Friends of Pastorius prefer alternative to dog enclosure

Regarding the concept of introducing a fenced dog area in Pastorius Park, FoPP, as stewards of the park completely support and hold true to the original vision and design of the park that has endured for nearly a century: a passive green space, made possible by the generous support of George Woodward and his family and heirs (including Quita Horan, FoPP’s first president), all of whom have contributed a great deal of money, resources, and the land itself to create the park as designed by local landscape architect Frederick Peck.

The Friends of Pastorius Park cannot support any effort that would change that vision and will oppose any introduction of fencing and other invasive structures which would alter Pastorius Park’s open landscape. Instead, we would consider advocacy for a less invasive and more balanced approach to dogs at the park, such as that implemented in Rye, NY, which seems to be very successful.

Tracy Gardner
Friends of Pastorius Park


Fighting like cats and dogs

Why is it that if you even suggest that you dislike dogs you are treated like some deranged psychopath, yet cat hating is almost a national pastime?

People love their dogs. I get it. They often treat them like their children, sometimes even better than their children! In recent years, dog ownership and pampering has become this mega industry. As a result, there are many more dogs than when I was growing up. I believe in freedom. Dog owners should be able to buy their dogs the best food, fill up their Instagram with cute pics of Fido, outfit them with fashionable sweaters, treat them to doggie spas – it’s their right. However, dogs are not people, and I believe that people come first.

The conversation regarding off leash dogs in Pastorius Park seems to be reaching a fever pitch after multiple attacks in the last few months. Many have suggested a dog enclosure, but having lived near two such enclosures in Philadelphia I wanted to give my perspective. In both instances, the enclosures where “fixed” to existing parks that had a similar polarization of desires. In both instances the traffic to the parks went off the charts. The wear and tear, overflowing trashcans, foul smell, trash, poop baggies, smaller pups being mauled etc. increased significantly.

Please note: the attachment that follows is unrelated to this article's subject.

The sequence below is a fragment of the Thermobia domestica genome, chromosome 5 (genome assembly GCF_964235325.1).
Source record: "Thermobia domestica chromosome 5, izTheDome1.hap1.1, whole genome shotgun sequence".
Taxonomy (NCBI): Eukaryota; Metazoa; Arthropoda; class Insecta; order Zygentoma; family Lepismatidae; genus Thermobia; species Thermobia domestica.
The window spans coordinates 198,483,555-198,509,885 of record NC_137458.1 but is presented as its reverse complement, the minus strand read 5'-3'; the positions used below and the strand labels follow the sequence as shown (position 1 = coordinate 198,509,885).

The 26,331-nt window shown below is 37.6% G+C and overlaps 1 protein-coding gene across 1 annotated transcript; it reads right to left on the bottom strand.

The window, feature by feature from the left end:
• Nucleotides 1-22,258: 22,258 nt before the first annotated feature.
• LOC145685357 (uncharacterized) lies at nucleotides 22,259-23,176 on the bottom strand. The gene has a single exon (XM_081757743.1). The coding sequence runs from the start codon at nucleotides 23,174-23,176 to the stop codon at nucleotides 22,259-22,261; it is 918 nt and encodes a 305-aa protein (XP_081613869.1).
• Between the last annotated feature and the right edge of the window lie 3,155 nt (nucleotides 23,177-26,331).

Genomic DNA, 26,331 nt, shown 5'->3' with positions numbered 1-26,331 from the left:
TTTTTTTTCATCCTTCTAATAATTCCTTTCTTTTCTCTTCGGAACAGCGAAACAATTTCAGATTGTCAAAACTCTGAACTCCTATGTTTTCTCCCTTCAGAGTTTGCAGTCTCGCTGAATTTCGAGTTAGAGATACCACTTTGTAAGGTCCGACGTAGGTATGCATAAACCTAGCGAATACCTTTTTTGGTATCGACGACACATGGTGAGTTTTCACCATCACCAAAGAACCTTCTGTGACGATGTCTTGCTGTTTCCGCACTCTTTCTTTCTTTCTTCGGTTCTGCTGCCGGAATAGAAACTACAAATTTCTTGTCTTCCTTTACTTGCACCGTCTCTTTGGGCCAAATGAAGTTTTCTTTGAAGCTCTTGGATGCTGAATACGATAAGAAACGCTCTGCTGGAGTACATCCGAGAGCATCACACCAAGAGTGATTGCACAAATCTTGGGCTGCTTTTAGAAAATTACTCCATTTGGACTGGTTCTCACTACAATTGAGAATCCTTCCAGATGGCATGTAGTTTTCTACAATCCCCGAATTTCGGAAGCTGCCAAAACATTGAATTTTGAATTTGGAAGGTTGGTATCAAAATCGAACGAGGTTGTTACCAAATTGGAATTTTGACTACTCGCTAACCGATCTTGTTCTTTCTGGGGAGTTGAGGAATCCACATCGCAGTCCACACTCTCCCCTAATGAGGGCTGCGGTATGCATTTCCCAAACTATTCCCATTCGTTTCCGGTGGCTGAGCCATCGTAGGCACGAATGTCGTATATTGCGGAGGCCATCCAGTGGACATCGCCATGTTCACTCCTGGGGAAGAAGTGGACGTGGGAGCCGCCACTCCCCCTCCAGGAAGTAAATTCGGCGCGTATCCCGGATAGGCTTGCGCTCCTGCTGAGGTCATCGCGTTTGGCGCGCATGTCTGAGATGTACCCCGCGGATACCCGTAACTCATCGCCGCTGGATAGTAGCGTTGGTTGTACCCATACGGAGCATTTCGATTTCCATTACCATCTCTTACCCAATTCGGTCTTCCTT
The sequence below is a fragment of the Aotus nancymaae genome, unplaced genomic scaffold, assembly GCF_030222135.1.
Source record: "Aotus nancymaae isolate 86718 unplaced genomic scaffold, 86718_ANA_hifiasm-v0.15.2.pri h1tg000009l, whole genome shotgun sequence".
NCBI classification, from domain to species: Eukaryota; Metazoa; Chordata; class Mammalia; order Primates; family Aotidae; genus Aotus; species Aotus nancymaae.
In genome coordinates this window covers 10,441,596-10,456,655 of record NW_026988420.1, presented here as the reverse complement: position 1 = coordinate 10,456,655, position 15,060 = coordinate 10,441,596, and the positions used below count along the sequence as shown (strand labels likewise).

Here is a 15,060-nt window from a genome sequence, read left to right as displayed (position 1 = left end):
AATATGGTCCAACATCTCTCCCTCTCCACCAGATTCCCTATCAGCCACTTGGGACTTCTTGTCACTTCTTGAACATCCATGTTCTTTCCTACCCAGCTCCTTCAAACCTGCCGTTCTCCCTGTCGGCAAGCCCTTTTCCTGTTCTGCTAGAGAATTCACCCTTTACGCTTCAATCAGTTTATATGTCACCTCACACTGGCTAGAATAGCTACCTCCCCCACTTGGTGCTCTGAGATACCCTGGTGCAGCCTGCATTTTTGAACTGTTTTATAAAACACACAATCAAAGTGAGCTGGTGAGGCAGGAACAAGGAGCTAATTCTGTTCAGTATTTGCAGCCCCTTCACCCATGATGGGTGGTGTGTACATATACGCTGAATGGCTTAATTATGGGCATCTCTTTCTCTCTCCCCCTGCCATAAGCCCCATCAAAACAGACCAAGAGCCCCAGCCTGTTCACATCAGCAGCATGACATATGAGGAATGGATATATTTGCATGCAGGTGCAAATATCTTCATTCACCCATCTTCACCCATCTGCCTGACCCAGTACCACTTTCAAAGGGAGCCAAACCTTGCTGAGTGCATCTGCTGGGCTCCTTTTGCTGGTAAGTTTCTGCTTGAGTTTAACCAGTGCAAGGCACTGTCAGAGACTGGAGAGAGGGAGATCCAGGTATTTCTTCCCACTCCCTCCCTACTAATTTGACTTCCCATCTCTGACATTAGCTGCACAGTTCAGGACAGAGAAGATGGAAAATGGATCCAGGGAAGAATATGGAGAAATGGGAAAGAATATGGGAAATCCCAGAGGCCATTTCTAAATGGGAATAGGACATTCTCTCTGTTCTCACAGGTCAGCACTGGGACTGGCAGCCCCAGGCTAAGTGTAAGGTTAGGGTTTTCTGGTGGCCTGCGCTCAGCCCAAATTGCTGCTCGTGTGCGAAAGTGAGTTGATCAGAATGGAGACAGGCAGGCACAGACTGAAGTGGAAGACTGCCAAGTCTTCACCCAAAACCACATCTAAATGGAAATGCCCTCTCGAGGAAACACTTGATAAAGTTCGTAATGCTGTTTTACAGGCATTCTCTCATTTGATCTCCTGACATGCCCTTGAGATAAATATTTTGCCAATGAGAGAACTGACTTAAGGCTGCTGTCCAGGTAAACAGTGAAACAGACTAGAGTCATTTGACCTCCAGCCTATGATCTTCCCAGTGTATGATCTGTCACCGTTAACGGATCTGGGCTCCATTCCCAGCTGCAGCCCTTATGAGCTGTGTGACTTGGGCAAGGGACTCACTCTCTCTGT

Over the years I have routinely asked people at the park “where are you from?” and (anecdotally) the answer is usually from Montgomery County. I’m guessing that, if only dogs from Chestnut Hill / Mt Airy frequented Pastorius, this would be much less of an issue, as most Hillers seem to be super responsible with their pooches.

In a recent letter “A suggestion for Pastorius Park dog owners” by Jordan Bastien, he made the following suggestion:

“From 6-9 a.m. every day, dogs can be off-leash in a very large, defined section of the park. Owners who want to use the park this way pay a $25 fee to register their dogs with the township. Dogs must be current on all shots to be registered, after which they get a special license for their collar. Any dog can visit on-leash at any time. Signs about the system are posted prominently in the park, and rangers visit every once in a while to check that all off-leash dogs are registered. “

I believe Jordan’s suggestion should be looked at closely by the FOPP. I believe this plan, or one similar to it, will keep many dog-owning Hillers happy.

Lastly, we all need to enforce the laws already in place. Ranting on the internet or getting into shouting matches in the park is not going to accomplish anything.

Some helpful suggestions:

I was told that 911 is for reports of people breaking the law – any law – which includes the leash law. It’s not a waste of their time.

Write your congressmen. His name is Dwight Evans.

Contact the Friends of Pastorius Park at and give them your opinions.

Contact Yelp, Google, Bringfido etc. which list Pastorius as “off leash friendly” and contribute to 100s of non-local dogs weekly.

If you see a dog on leash, thank the owner for abiding by the law and being a great neighbor.

Joe Brown
Chestnut Hill


Lawn signs